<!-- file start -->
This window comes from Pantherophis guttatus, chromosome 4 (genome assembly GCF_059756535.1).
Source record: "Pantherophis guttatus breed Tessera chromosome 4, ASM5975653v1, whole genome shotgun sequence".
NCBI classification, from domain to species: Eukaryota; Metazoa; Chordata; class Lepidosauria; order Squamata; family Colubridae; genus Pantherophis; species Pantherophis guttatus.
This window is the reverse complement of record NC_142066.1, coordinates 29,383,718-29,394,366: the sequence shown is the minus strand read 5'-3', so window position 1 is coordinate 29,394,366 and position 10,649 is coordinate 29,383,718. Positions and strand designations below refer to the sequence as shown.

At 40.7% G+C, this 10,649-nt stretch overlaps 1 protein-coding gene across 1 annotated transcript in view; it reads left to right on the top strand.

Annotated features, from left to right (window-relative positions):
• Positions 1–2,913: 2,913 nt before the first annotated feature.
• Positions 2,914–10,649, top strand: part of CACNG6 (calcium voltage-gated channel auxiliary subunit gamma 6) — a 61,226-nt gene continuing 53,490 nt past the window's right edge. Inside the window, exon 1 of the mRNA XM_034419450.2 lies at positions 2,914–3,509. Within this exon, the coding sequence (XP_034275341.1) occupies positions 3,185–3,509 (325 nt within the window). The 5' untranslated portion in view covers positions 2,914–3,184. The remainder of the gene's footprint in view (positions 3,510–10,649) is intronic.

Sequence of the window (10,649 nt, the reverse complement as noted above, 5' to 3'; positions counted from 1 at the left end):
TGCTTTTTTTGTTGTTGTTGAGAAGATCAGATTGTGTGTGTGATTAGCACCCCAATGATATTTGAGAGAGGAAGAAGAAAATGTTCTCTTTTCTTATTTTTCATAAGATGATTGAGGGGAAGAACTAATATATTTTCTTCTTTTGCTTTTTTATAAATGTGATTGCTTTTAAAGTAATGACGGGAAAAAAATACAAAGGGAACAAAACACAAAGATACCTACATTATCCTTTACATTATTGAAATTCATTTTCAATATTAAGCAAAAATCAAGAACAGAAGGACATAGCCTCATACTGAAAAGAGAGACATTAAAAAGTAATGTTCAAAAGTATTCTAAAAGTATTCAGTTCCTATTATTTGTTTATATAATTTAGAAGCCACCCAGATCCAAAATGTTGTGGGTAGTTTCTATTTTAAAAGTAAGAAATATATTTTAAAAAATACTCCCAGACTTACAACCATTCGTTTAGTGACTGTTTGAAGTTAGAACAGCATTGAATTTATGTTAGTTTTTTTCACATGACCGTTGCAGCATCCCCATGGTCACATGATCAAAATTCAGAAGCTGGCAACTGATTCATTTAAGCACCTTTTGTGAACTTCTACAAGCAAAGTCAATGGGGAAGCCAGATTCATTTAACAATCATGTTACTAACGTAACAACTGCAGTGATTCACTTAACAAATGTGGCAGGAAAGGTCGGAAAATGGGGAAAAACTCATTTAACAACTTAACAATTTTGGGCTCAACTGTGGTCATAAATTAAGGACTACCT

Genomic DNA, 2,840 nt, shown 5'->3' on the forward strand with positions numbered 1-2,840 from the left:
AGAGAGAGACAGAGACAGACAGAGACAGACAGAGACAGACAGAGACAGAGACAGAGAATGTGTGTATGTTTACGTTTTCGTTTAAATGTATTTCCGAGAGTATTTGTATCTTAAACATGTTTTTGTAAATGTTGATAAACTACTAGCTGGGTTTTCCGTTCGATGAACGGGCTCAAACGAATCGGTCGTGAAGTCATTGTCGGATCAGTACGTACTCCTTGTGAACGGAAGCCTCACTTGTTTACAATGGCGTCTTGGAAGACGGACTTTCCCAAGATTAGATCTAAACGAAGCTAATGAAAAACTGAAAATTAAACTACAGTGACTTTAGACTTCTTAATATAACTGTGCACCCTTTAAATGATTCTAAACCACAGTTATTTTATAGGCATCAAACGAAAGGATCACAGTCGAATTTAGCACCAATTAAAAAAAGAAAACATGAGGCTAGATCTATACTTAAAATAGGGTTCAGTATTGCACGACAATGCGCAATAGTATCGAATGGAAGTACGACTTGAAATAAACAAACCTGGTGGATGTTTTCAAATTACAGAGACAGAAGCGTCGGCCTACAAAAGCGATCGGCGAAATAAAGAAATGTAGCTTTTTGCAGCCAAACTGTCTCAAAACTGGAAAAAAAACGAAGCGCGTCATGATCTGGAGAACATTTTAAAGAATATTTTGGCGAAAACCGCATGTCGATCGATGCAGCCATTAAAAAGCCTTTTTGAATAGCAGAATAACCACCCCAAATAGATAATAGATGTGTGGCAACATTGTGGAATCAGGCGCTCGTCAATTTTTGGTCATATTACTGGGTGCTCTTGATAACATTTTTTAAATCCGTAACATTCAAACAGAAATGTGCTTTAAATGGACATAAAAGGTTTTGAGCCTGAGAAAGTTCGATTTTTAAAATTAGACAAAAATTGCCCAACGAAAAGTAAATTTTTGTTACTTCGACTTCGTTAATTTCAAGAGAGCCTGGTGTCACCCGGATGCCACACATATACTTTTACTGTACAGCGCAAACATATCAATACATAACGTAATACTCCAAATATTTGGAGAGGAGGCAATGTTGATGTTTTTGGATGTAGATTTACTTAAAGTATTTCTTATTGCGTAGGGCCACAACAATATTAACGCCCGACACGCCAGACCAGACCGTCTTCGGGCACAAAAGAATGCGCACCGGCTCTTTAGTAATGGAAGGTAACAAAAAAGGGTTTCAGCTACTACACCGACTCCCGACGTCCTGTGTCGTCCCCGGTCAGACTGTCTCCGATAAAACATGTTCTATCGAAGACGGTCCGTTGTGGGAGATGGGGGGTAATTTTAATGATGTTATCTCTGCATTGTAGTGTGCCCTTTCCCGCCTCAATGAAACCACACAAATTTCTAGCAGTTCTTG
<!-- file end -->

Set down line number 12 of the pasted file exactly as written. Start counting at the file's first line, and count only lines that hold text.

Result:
AGAGAGAGACAGAGACAGACAGAGACAGACAGAGACAGACAGAGACAGAGACAGAGAATGTGTGTATGTTTACGTTTTCGTTTAAATGTATTTCCGAGAGTATTTGTATCTTAAACATGTTTTTGTAAATGTTGATAAACTACTAGCTGGGTTTTCCGTTCGATGAACGGGCTCAAACGAATCGGTCGTGAAGTCATTGTCGGATCAGTACGTACTCCTTGTGAACGGAAGCCTCACTTGTTTACAATGGCGTCTTGGAAGACGGACTTTCCCAAGATTAGATCTAAACGAAGCTAATGAAAAACTGAAAATTAAACTACAGTGACTTTAGACTTCTTAATATAACTGTGCACCCTTTAAATGATTCTAAACCACAGTTATTTTATAGGCATCAAACGAAAGGATCACAGTCGAATTTAGCACCAATTAAAAAAAGAAAACATGAGGCTAGATCTATACTTAAAATAGGGTTCAGTATTGCACGACAATGCGCAATAGTATCGAATGGAAGTACGACTTGAAATAAACAAACCTGGTGGATGTTTTCAAATTACAGAGACAGAAGCGTCGGCCTACAAAAGCGATCGGCGAAATAAAGAAATGTAGCTTTTTGCAGCCAAACTGTCTCAAAACTGGAAAAAAAACGAAGCGCGTCATGATCTGGAGAACATTTTAAAGAATATTTTGGCGAAAACCGCATGTCGATCGATGCAGCCATTAAAAAGCCTTTTTGAATAGCAGAATAACCACCCCAAATAGATAATAGATGTGTGGCAACATTGTGGAATCAGGCGCTCGTCAATTTTTGGTCATATTACTGGGTGCTCTTGATAACATTTTTTAAATCCGTAACATTCAAACAGAAATGTGCTTTAAATGGACATAAAAGGTTTTGAGCCTGAGAAAGTTCGATTTTTAAAATTAGACAAAAATTGCCCAACGAAAAGTAAATTTTTGTTACTTCGACTTCGTTAATTTCAAGAGAGCCTGGTGTCACCCGGATGCCACACATATACTTTTACTGTACAGCGCAAACATATCAATACATAACGTAATACTCCAAATATTTGGAGAGGAGGCAATGTTGATGTTTTTGGATGTAGATTTACTTAAAGTATTTCTTATTGCGTAGGGCCACAACAATATTAACGCCCGACACGCCAGACCAGACCGTCTTCGGGCACAAAAGAATGCGCACCGGCTCTTTAGTAATGGAAGGTAACAAAAAAGGGTTTCAGCTACTACACCGACTCCCGACGTCCTGTGTCGTCCCCGGTCAGACTGTCTCCGATAAAACATGTTCTATCGAAGACGGTCCGTTGTGGGAGATGGGGGGTAATTTTAATGATGTTATCTCTGCATTGTAGTGTGCCCTTTCCCGCCTCAATGAAACCACACAAATTTCTAGCAGTTCTTG